A spring fashion guide for lady lawyers // Style Counsel
Easy and inexpensive ways to to incorporate prints and colours into your wardrobe
On Thursday April 12th, 2012Print
Spring is in the air. I don’t know about you, readers, but spring puts a “spring” in my step. True, the winter wasn’t that cold, but I’m still tired of overcast skies, sweaters and dry hand syndrome.
Spring means that fresh smell in the air, birds chirping and turning on the old BBQ. And no more black! OK, maybe minimal levels of black. After all, we can’t go cold turkey on black. Black is so dependable. So reliable. Did I mention I have a black obsession that I’m trying to beat?
What does spring mean for the young female lawyer’s wardrobe? It means layers that work for the changing weather (days that start cold and sunny but end rainy and warm), freshening up your basics, and, of course, incorporating a few select spring trends into your work wear. But let’s be honest: a lot of trends don’t really work in a professional setting (um, sporting wear and neon? And platform wedges? I don’t think so).
Never fear — I’ve found a few key trends and plenty of ways for you to wear them. Let me guide you into spring!
Prints and colour
- What: Prints and colour are huge for spring, and it’s super easy and inexpensive to incorporate them into your wardrobe. The possibilities are endless for all price points and tastes.
- How: Use a brightly coloured print blouse to accent a suit in various colours. Pair with textured tights and heels or flats. Keep accessories simple. Or pair a print cardigan with a pencil skirt and heels. Use a print scarf to jazz up your black coat. Even a print jacket will work, provided you pair it with minimalist separates in neutral colours. Finally, pair a print dress with black tights and a blazer or structured cardigan. When it comes to colour, there’s everything from bright jewel tones to calmer pastel shades.
- Where: Head to Mendocino and Forever 21 for print cardigans. Forever 21 has also jumped on the colour bandwagon, and has bright blazers available for amazingly low prices. Zara has incredible jackets in various prints and textures, as well as an array of embellished and bright blouses, both short and long-sleeved. H&M is always good for scarves in a variety of patterns, and is also selling interesting dresses in houndstooth and floral prints. If you’re more of a muted colour person, try Aritzia for silk pastel blouses and skirts.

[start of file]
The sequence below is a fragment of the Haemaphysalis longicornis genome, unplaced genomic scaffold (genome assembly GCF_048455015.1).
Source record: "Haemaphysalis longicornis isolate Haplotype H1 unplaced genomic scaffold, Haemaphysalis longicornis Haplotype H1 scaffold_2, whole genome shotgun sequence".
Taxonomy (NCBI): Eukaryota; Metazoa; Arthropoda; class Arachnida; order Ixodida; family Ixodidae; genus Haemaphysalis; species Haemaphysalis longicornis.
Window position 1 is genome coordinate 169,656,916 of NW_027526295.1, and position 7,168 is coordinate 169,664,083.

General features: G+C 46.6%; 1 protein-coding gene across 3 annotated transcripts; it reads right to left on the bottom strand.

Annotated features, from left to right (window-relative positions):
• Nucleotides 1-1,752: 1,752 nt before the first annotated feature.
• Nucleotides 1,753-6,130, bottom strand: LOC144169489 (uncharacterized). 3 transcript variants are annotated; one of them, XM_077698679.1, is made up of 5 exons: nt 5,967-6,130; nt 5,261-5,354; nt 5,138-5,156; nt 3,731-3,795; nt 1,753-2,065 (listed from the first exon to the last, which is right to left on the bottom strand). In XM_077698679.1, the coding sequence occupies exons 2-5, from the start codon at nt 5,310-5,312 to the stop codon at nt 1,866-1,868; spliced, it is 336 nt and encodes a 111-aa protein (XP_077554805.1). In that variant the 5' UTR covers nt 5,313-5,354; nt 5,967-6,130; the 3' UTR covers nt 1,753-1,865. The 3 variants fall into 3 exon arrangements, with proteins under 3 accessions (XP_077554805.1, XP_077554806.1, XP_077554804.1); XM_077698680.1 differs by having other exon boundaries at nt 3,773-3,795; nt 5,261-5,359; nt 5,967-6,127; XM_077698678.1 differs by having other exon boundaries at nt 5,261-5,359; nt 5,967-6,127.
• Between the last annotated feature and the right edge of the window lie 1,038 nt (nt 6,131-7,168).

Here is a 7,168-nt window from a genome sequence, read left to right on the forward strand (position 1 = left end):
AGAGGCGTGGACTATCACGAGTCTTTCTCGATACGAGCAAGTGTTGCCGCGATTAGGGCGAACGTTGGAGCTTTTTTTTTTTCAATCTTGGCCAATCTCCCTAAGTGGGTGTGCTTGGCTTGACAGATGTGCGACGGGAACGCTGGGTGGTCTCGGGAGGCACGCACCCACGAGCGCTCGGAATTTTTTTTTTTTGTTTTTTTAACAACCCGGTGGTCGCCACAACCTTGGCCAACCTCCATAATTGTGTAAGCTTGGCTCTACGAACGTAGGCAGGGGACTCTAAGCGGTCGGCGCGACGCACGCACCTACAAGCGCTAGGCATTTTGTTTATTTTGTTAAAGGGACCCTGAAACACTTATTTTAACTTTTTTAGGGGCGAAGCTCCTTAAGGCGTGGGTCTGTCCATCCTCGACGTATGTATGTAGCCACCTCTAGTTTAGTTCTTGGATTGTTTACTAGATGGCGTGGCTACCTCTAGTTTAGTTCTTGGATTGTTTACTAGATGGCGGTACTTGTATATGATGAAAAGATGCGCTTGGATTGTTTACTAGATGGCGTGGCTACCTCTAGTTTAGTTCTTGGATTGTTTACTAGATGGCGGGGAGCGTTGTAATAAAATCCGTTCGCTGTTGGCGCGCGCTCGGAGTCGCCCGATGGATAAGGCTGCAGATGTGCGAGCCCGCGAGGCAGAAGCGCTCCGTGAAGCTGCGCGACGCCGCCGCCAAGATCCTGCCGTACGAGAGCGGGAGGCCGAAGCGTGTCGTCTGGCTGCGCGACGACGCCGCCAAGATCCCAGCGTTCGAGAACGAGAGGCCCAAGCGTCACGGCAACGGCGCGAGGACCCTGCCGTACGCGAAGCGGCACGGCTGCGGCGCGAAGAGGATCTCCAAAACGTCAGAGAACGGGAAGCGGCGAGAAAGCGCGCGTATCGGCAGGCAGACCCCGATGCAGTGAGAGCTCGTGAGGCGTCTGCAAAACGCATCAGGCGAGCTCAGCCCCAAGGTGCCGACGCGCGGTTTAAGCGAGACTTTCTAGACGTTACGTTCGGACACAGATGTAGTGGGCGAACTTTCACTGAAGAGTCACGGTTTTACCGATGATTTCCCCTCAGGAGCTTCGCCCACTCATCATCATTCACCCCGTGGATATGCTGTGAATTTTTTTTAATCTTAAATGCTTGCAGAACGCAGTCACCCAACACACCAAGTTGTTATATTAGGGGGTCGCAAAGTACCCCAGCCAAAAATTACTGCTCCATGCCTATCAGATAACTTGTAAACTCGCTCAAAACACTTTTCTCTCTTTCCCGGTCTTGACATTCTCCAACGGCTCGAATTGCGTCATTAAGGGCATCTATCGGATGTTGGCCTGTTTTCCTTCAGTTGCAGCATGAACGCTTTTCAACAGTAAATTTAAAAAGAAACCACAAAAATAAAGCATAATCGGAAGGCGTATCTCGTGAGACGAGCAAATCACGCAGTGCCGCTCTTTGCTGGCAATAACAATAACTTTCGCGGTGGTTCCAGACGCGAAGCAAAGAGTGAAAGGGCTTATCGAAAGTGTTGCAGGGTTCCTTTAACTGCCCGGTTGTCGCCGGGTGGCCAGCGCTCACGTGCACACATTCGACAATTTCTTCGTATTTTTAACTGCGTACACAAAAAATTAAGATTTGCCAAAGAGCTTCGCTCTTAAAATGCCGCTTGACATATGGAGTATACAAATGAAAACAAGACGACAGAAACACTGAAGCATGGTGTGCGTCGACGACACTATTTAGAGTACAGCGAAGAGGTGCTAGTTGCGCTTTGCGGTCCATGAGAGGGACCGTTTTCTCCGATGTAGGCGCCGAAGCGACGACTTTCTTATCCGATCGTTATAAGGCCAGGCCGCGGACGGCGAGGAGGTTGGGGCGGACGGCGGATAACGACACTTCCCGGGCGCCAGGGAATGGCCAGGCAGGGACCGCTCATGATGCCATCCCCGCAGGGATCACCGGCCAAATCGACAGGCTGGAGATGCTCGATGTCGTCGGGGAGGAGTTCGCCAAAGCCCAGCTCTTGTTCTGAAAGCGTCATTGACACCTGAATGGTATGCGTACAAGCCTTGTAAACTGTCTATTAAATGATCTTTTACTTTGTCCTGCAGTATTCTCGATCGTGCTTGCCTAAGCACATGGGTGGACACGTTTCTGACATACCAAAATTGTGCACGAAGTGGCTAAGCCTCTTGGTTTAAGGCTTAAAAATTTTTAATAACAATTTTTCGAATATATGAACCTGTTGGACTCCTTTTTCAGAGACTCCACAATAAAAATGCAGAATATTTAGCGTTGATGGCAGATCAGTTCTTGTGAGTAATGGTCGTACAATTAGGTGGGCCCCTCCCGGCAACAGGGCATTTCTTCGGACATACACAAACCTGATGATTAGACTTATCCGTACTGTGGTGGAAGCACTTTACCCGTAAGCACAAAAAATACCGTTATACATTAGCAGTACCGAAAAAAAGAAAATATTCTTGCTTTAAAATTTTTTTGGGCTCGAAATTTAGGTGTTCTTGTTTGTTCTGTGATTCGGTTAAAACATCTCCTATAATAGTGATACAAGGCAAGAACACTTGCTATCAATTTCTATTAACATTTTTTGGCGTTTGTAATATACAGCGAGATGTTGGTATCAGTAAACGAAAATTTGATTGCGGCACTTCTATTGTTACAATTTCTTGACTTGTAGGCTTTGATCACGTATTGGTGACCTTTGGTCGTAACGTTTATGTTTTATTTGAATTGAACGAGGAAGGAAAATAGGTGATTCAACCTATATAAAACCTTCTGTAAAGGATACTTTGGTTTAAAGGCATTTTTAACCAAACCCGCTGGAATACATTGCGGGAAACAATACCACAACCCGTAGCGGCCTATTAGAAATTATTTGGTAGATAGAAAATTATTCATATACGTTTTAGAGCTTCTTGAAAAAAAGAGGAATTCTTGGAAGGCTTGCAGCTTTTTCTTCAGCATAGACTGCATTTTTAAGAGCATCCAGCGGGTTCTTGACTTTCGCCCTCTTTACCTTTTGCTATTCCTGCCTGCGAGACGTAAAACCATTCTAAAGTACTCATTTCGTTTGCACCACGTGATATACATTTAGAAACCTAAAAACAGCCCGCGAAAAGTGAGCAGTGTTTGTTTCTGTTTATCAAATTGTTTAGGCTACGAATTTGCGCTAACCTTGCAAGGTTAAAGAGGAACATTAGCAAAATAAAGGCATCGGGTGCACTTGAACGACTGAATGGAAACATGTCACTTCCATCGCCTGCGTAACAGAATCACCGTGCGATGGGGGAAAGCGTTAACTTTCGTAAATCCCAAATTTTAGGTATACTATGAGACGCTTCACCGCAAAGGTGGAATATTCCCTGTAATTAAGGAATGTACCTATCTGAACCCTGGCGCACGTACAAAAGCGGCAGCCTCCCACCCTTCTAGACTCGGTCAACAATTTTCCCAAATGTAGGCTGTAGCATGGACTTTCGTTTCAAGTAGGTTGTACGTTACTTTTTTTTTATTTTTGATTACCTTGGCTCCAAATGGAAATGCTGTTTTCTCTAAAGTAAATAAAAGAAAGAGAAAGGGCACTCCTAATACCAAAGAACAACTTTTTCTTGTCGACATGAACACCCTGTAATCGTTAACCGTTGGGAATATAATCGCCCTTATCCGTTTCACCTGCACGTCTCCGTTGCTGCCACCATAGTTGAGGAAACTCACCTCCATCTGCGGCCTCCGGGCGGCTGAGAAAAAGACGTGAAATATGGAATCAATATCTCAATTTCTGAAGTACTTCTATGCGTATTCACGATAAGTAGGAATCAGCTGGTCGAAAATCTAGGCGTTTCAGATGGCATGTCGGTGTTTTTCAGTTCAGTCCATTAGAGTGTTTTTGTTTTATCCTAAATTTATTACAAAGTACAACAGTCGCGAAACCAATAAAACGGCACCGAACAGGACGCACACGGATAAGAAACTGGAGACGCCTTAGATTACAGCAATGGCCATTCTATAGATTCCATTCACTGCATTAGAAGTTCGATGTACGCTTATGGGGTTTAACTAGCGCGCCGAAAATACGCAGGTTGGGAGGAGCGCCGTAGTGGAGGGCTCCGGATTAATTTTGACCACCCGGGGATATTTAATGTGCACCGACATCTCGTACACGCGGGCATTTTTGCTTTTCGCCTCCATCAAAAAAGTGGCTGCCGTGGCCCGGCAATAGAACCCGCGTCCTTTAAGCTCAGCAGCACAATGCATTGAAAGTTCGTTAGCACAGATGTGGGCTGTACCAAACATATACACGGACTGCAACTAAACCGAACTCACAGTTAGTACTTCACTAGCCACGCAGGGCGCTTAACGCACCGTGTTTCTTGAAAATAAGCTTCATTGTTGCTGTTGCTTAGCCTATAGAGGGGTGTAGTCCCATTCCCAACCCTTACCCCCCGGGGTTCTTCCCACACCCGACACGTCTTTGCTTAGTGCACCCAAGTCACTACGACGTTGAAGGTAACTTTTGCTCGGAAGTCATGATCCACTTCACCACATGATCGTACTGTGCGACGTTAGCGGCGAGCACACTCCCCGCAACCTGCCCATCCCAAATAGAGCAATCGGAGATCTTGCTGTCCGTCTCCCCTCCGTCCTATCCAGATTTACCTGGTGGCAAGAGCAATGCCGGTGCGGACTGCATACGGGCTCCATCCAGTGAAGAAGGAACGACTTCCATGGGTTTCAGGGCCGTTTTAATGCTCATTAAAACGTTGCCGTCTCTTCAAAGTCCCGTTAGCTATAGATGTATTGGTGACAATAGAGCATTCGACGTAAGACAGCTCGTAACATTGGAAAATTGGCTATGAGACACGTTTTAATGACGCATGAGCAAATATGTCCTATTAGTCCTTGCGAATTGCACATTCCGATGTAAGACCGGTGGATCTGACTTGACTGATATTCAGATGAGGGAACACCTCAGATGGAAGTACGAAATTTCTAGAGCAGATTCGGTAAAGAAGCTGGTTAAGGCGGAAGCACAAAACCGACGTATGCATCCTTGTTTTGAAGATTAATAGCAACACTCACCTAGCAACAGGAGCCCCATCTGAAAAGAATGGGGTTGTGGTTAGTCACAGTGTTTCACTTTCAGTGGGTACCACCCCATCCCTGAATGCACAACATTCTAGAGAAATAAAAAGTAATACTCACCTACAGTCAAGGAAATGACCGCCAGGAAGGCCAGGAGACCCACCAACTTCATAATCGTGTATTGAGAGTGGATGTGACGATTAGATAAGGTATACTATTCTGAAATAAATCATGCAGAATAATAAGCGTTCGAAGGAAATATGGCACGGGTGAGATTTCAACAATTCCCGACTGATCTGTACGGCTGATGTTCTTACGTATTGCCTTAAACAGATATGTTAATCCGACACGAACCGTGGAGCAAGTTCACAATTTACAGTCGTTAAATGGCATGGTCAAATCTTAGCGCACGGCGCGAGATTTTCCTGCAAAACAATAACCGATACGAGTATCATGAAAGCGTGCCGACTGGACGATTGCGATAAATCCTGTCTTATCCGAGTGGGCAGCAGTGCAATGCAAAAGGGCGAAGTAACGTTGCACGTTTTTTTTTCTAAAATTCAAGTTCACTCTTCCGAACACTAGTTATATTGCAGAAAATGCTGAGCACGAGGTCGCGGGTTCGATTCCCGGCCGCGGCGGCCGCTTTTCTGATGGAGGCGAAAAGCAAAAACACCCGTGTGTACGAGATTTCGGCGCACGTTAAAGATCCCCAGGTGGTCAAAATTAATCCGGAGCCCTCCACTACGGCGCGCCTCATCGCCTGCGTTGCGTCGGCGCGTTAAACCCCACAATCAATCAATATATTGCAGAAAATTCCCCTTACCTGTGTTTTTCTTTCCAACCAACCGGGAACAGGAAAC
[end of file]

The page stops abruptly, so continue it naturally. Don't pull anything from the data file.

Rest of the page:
- What: Yes, I know – seems obvious. Who doesn’t wear pants? Bear with me — I’m not talking about your standard black or tan boot cuts. I’m talking pants in colour, tapered and cropped to show off your shoes.
- How: The key with rocking the “new” pants at work is to remember your profession — and be careful with colour (notwithstanding that neon pants are fashionable right now). I would avoid red, pink and yellow; focus on colours that are closer to neutral, that don’t draw the eye quite as quickly. Cobalt and hunter green are excellent examples. Pair with a tissue-thin black turtleneck and the ol’ standby blazer, preferably in clean neutrals. The best thing about the “new” pants is that you can show off your shoes. Go with heels — round toe pumps or booties go best.
- Where: Zara, Zara, Zara. There are so many pant options there right now, no matter what your preference or body type. They even have silk printed trousers, for those of you who work in more relaxed, creative offices (art lawyers, here’s looking at you!). J. Crew has a fantastic collection of pants; try their Barton trouser in navy, or the Ludlow trouser in herringbone linen (pictured above).
Thinking about colour and patterns makes me feel warmer already. Here’s to longer days, patio drinks and packing away those coats and boots. Happy spring shopping!
Emma Williamson is a fashion-obsessed corporate commercial lawyer at FMC. Her mission is to inspire Precedent’s female readers to break out of a style rut while obeying obvious and not-so-obvious workplace dress codes. Have questions or a column idea for Emma? Send them to firstname.lastname@example.org